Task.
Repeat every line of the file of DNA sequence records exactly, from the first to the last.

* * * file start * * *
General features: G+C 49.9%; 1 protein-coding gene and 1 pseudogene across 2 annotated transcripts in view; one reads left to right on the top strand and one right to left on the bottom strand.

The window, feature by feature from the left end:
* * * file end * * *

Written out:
General features: G+C 49.9%; 1 protein-coding gene and 1 pseudogene across 2 annotated transcripts in view; one reads left to right on the top strand and one right to left on the bottom strand.

The window, feature by feature from the left end: